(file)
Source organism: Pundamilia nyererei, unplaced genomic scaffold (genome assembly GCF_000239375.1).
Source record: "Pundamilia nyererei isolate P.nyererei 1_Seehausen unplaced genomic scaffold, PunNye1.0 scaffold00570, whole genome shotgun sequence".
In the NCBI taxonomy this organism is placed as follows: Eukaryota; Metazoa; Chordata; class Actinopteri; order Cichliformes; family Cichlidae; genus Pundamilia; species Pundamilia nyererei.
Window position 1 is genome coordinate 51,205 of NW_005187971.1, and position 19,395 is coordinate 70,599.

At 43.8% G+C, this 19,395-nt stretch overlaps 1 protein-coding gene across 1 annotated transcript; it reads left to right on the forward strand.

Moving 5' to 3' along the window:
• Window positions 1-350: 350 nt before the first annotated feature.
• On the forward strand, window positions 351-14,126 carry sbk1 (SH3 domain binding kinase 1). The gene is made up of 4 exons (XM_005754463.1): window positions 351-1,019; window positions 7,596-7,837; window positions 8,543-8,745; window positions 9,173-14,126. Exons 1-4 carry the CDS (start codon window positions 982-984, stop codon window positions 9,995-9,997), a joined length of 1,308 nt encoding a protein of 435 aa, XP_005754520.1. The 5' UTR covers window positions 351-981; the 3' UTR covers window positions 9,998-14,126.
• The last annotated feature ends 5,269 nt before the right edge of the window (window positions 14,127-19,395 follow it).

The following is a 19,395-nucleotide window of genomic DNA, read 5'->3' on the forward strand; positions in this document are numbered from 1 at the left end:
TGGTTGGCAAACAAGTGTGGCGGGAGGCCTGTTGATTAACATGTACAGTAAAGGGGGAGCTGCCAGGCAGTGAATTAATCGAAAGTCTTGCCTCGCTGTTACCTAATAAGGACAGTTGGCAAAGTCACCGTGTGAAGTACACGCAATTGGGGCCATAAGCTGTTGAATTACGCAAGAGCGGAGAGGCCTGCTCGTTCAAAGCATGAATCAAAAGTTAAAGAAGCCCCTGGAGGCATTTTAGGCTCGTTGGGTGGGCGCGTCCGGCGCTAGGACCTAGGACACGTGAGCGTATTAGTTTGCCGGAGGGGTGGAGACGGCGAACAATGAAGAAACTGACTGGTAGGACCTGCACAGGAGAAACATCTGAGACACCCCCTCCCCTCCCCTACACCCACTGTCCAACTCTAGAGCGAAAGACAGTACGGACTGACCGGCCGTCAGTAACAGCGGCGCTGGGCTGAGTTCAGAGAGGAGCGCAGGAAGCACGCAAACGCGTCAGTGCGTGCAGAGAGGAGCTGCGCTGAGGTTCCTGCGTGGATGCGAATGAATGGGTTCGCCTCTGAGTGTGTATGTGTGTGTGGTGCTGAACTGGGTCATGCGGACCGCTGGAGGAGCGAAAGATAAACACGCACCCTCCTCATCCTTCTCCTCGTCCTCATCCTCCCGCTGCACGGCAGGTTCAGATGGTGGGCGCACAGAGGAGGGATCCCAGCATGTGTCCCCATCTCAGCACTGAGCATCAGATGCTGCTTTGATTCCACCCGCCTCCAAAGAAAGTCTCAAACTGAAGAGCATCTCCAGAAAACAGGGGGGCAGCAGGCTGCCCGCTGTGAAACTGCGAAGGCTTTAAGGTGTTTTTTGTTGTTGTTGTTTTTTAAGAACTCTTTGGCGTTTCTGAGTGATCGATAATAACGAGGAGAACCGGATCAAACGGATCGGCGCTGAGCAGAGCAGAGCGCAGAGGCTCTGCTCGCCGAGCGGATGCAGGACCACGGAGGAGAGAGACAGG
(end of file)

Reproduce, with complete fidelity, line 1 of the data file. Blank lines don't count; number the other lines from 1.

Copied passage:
Source organism: Pundamilia nyererei, unplaced genomic scaffold (genome assembly GCF_000239375.1).